All images © Valery Rizzo
August always makes me feel as though I should be in Italy. The hot sun forces you to slow down and enjoy the time with friends and family preferably with a nice long meal outdoors. This year, since I could not be in Italy I decided why not bring Italy to Brooklyn by asking my cousin Amalia for her Limoncello recipe and having my sister come over and make some Limoncello with me. For those of you that are not familiar, Limoncello is a traditional lemon liqueur, served chilled and usually as an after dinner drink, in the summer. The best Limoncello is found and made in Southern Italy, particularly around the Amalfi Coast, where the lemons are the size of small footballs.
My family is also from the same region of Campania and I always remember them having homemade liqueurs in their refrigerator, when I went to visit. Sometimes relatives would bring me homemade Limoncello to take back home with me, which was the best kind because it was made with love and given to you in reused uniquely shaped bottles. One year my cousin Annastella’s grandmother Stella tried to give me a bag of no joking, thirty lemons from the lemon tress in her garden to bring back to the US in my suitcase. I managed to get that down to ten, not having the heart to tell her I was not allowed to smuggle fruit out of the country.
A few weeks ago my sister Rossana came over with my niece Siena and while the two of us prepared the Limoncello, Siena ran around my vegetable garden. We joked about starting our own artisan Limoncello business in Brooklyn and calling it Sorelle Limoncello, sorelle means sister in Italian. It’s not hard to make but everyone has their own variations in the alcohol used, the amount of lemons, the sugar and water combination and the amount of time that you let it steep. You can even add a few lemon leaves to the infusion, if you are lucky enough to live somewhere that grows lemons locally.
Limoncello di Brooklyn
The following is the recipe, although I feel as though Limoncello is one of those recipes you have to make a few times while trying different things until you master it. This is my version of a combination of my cousin Amalia’s recipe, a Giada De Laurentis recipe, a suggestion of leaves from Amalia’s friend Donatella who owns a beautiful agriturismo in Italy that I visited and a Brooklyn addition of organic lemons from The Park Slope Food Coop.
Traditionally Limoncello is made with 180 proof whole-grain alcohol, but it is not easy to find. Brooklynites you may have to go to Jersey for this. I used instead 80 proof vodka (which Giada uses) which you may find you like better, but if you want that stronger kick that Limoncello ususally has then make it with the same amount of pure grain-alcohol (which is more than double the proof of vodka).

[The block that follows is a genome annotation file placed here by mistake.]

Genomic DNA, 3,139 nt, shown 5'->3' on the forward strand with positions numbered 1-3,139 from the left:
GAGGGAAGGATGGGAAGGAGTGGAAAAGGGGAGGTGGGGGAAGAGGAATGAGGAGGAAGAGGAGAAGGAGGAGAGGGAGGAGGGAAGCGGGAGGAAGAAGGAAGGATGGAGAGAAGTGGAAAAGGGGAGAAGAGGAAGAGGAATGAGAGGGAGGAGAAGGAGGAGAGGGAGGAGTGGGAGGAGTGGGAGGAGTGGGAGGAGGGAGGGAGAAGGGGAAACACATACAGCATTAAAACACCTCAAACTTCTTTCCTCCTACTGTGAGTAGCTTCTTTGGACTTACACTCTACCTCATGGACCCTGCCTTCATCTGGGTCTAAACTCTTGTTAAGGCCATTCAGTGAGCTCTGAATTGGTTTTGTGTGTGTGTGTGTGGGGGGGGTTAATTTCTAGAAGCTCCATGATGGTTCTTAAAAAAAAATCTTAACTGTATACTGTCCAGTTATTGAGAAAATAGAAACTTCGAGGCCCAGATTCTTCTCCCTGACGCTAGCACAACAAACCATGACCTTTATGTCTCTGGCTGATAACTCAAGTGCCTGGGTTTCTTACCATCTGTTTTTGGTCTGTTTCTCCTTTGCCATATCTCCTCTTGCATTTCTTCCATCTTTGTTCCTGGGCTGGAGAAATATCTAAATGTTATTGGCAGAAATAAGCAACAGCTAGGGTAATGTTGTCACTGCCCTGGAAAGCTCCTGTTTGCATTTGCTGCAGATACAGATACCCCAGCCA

11 organic lemons (thicker skinned, oval shaped lemons work best)
2 lemon leaves (optional) (The Coop tried their best to get them for me but due to Asian Citrus Psyiild their supplier was unable to ship out lemons with stem and leaves)
1 liter bottle of 80 proof vodka
3 1/2 cups water
2 1/2 cups granulated sugar
Wash lemons and using a vegetable peeler remove the peel from the lemons into long strips vertically from top to bottom. (Reserve lemons for another use). You want just the lemon peel and not the pith which is the white part of the lemon.
Place the lemon peels and optional 2 lemon leaves in a 2 quart air-tight jar. Pour the vodka over the peels and cover the jar and let steep or infuse for 15 days at room temperature. (some recipes steep anywhere from 4 days to 40 days or more)
After 15 days, in a large saucepan, stir the water and sugar together over medium heat until the sugar dissolves, about 5 min. Cool completely. Pour the cooled sugar syrup into the jar over the vodka and peel mixture and stir together. Cover and let stand at room temperature overnight.
The next day strain the Limoncello through a mesh strainer into another 2 quart jar and discard the peels. Using a funnel transfer the Limoncello to bottles. Seal the bottles and refrigerate until cold, at least 4 hours and up to one month. Makes 2 bottles.
Before serving chill in the freezer and serve in liqueur glasses.